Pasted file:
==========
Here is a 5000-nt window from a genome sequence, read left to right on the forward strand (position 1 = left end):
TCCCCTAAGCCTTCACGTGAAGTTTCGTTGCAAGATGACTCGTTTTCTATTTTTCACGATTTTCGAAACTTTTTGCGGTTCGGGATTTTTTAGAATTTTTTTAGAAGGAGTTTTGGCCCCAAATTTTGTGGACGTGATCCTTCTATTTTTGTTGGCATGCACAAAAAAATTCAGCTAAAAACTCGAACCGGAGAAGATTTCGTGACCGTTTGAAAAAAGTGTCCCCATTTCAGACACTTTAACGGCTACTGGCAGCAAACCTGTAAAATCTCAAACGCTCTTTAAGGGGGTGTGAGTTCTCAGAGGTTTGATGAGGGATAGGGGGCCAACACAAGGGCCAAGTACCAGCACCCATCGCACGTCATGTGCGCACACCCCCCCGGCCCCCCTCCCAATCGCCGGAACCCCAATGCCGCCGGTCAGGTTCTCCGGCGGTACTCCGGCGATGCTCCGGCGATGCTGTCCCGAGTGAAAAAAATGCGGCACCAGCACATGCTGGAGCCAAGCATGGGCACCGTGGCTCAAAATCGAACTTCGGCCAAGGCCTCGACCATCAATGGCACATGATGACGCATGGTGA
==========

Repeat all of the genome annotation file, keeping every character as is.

Here is a 5000-nt window from a genome sequence, read left to right on the forward strand (position 1 = left end):
TCCCCTAAGCCTTCACGTGAAGTTTCGTTGCAAGATGACTCGTTTTCTATTTTTCACGATTTTCGAAACTTTTTGCGGTTCGGGATTTTTTAGAATTTTTTTAGAAGGAGTTTTGGCCCCAAATTTTGTGGACGTGATCCTTCTATTTTTGTTGGCATGCACAAAAAAATTCAGCTAAAAACTCGAACCGGAGAAGATTTCGTGACCGTTTGAAAAAAGTGTCCCCATTTCAGACACTTTAACGGCTACTGGCAGCAAACCTGTAAAATCTCAAACGCTCTTTAAGGGGGTGTGAGTTCTCAGAGGTTTGATGAGGGATAGGGGGCCAACACAAGGGCCAAGTACCAGCACCCATCGCACGTCATGTGCGCACACCCCCCCGGCCCCCCTCCCAATCGCCGGAACCCCAATGCCGCCGGTCAGGTTCTCCGGCGGTACTCCGGCGATGCTCCGGCGATGCTGTCCCGAGTGAAAAAAATGCGGCACCAGCACATGCTGGAGCCAAGCATGGGCACCGTGGCTCAAAATCGAACTTCGGCCAAGGCCTCGACCATCAATGGCACATGATGACGCATGGTGA